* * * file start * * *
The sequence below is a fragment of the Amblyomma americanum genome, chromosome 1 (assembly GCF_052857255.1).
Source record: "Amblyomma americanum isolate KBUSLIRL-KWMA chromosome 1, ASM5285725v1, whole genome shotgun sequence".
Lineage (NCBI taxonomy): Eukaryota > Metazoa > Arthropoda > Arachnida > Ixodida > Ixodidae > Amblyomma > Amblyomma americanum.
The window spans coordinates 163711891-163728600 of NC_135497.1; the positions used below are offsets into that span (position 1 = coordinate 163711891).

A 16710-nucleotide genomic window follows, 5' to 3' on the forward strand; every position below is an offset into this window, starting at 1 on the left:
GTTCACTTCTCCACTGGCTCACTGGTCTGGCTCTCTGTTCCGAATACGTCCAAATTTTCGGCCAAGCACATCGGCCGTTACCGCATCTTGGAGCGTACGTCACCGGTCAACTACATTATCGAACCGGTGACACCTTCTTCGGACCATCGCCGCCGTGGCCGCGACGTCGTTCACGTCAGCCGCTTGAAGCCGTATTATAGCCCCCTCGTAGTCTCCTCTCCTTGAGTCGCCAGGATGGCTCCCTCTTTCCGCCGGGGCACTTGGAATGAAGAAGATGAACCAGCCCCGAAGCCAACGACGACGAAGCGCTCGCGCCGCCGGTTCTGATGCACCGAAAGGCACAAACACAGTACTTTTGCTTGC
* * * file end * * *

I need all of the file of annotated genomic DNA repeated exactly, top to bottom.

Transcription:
The sequence below is a fragment of the Amblyomma americanum genome, chromosome 1 (assembly GCF_052857255.1).
Source record: "Amblyomma americanum isolate KBUSLIRL-KWMA chromosome 1, ASM5285725v1, whole genome shotgun sequence".
Lineage (NCBI taxonomy): Eukaryota > Metazoa > Arthropoda > Arachnida > Ixodida > Ixodidae > Amblyomma > Amblyomma americanum.
The window spans coordinates 163711891-163728600 of NC_135497.1; the positions used below are offsets into that span (position 1 = coordinate 163711891).

A 16710-nucleotide genomic window follows, 5' to 3' on the forward strand; every position below is an offset into this window, starting at 1 on the left:
GTTCACTTCTCCACTGGCTCACTGGTCTGGCTCTCTGTTCCGAATACGTCCAAATTTTCGGCCAAGCACATCGGCCGTTACCGCATCTTGGAGCGTACGTCACCGGTCAACTACATTATCGAACCGGTGACACCTTCTTCGGACCATCGCCGCCGTGGCCGCGACGTCGTTCACGTCAGCCGCTTGAAGCCGTATTATAGCCCCCTCGTAGTCTCCTCTCCTTGAGTCGCCAGGATGGCTCCCTCTTTCCGCCGGGGCACTTGGAATGAAGAAGATGAACCAGCCCCGAAGCCAACGACGACGAAGCGCTCGCGCCGCCGGTTCTGATGCACCGAAAGGCACAAACACAGTACTTTTGCTTGC